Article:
Anatta – there is no permanent self.
Sunyata – emptiness.
Five khandas – the human personality is made up of 5 qualities.
Chariot – a medieval method of transport.
Anatta and the analogy of the chariot
Nagasena asks if the pole of the chariot is the chariot. Answer, no. Nagasena asks if the axel is the chariot or if the wheels are the chariot. Answer, no. Nagasena asks if the reins are the chariot. To this and further questions about the parts, the answer is no. Nagasena explains that the chariot is not something other than these parts. Yet the parts are not the chariot. Nagasena states that chariot is just a word, it exists, but only in relation to the parts. The concept "chariot" does not have an intrinsic, inherent value or place as something permanent. It is the same with the self. We certainly exist, just as a chariot exists, but it is more in terms of conventional language as opposed to absolute language. Nagasena developed this excellent teaching from the wise words of Venerable Vajjira, a bhikkhuni who lived during the time of the Buddha.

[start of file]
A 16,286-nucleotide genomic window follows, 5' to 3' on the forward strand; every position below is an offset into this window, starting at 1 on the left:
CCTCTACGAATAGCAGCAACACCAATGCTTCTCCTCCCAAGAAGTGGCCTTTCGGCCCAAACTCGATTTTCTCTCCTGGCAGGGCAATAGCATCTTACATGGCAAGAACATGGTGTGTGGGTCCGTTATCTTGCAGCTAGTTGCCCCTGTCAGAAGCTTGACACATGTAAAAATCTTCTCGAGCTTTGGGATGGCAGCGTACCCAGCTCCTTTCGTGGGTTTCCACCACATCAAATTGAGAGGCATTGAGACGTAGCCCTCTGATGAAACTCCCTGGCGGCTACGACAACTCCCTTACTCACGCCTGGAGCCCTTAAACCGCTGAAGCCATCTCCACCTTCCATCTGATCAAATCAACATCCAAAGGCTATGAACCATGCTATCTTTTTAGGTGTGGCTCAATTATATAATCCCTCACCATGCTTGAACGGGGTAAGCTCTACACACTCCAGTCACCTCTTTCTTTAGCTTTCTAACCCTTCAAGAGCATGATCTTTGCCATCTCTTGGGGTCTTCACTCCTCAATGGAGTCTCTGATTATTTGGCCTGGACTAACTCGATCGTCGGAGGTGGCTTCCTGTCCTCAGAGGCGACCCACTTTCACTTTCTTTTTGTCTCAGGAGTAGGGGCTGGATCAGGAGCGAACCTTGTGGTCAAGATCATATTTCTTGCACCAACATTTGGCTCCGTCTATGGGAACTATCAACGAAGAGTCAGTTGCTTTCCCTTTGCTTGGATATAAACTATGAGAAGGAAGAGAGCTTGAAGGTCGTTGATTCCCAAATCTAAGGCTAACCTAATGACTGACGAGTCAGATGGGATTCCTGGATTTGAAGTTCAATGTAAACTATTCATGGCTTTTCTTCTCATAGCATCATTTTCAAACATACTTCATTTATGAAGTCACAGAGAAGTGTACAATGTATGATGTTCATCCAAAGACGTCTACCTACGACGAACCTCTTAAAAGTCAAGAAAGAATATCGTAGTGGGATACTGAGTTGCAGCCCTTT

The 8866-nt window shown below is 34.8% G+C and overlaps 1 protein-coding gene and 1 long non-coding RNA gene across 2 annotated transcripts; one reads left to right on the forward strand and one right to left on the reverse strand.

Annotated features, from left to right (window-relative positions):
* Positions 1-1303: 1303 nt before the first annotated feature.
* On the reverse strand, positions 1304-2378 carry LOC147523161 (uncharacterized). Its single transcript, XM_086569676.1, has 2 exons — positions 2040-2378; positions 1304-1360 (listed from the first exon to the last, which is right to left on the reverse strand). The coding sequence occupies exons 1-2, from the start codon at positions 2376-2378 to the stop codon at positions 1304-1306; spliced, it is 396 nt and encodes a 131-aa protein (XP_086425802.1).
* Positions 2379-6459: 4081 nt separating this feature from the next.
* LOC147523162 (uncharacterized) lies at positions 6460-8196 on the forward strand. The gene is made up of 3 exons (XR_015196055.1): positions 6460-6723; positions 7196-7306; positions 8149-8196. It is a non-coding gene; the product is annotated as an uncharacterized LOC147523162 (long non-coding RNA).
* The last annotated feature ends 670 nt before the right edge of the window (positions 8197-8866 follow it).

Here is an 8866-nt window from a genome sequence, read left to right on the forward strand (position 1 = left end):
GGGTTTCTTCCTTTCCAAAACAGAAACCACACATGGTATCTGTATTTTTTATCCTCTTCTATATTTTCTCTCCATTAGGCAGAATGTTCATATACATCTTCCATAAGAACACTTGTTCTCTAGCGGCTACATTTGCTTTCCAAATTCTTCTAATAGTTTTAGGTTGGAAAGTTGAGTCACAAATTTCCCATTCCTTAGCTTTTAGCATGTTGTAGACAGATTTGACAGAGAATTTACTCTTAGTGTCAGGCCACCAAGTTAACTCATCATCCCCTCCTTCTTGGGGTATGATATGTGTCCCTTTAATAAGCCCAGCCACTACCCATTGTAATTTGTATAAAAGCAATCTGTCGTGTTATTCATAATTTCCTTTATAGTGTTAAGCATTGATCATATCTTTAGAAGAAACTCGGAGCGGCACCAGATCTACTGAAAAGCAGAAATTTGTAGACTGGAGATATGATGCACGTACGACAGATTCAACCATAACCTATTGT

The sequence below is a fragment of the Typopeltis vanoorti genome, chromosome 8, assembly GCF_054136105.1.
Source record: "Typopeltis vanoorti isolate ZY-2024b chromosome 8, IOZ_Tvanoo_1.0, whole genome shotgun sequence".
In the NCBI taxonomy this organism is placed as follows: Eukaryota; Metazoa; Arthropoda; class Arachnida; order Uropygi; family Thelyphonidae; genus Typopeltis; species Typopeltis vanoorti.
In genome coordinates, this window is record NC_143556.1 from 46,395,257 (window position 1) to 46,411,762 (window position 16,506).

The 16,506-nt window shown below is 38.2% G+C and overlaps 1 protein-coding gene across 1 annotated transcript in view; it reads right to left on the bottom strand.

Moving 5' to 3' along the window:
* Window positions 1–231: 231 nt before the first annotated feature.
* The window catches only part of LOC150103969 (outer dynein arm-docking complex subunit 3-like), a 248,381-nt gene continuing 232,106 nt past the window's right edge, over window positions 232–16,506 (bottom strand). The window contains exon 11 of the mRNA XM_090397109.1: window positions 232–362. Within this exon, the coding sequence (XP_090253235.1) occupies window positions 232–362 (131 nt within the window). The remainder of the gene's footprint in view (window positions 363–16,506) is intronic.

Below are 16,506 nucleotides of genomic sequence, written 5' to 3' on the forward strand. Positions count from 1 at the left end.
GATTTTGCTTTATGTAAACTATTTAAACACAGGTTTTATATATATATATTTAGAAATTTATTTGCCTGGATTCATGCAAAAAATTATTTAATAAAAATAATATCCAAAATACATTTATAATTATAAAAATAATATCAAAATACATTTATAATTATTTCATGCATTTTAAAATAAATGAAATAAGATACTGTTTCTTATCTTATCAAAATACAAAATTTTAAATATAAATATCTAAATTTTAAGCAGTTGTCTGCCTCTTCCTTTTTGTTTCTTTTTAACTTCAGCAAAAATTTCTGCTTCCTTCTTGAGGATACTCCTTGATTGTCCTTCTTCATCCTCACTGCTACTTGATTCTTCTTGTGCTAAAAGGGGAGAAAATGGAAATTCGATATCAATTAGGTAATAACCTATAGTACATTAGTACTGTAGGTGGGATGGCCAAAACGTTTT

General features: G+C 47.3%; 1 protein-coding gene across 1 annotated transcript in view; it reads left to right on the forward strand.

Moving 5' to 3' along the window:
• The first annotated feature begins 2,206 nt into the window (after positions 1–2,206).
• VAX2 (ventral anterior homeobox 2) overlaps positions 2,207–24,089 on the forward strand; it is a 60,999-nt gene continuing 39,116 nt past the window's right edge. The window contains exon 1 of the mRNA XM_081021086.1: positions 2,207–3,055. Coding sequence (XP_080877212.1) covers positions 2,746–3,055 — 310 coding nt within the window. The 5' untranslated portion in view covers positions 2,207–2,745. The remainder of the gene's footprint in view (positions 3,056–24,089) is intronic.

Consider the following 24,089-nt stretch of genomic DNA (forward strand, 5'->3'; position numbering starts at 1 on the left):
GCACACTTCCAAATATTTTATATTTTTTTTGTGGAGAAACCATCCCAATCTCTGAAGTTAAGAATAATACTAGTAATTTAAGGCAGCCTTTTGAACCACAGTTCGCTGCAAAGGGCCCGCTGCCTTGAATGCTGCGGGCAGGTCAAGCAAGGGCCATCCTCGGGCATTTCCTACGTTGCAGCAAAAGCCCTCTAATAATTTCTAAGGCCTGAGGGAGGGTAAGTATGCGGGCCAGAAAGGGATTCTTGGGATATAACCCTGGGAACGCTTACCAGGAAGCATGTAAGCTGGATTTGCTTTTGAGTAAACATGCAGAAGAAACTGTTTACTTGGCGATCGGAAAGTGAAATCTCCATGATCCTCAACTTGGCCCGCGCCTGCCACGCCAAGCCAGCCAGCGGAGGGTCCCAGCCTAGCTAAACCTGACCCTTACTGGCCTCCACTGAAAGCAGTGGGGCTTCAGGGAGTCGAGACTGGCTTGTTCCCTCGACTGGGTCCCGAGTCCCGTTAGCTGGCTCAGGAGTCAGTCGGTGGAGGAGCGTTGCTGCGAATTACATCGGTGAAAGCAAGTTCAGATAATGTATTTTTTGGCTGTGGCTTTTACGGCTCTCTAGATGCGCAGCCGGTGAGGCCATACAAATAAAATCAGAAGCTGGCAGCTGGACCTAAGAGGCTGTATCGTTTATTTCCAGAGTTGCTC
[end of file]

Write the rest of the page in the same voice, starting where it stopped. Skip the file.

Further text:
Sunyata means emptiness but it also means that nothing is separate from anything else and everything is connected. Like a wave in the ocean
Sunyata means the concept that nothing has a separate, independent ‘self’ or ‘soul’ ( linked to anatta) and is essential for achieving enlightenment.
Sunyata is a Mahayana belief and it emphasises that not only do humans beings not have a fixed independent, unchanging nature – but that in fact all things are like that. Nothing exists independently, but because of other things; a wave for instance cannot be separated from the sea.
Theravada Buddhists are taught that the human personality is made up of five parts, called the Five Khandas
1)Form (the body)
3)Perception (recognising what things are)
4)Mental formations (thoughts)
5)Consciousness (Being aware of things)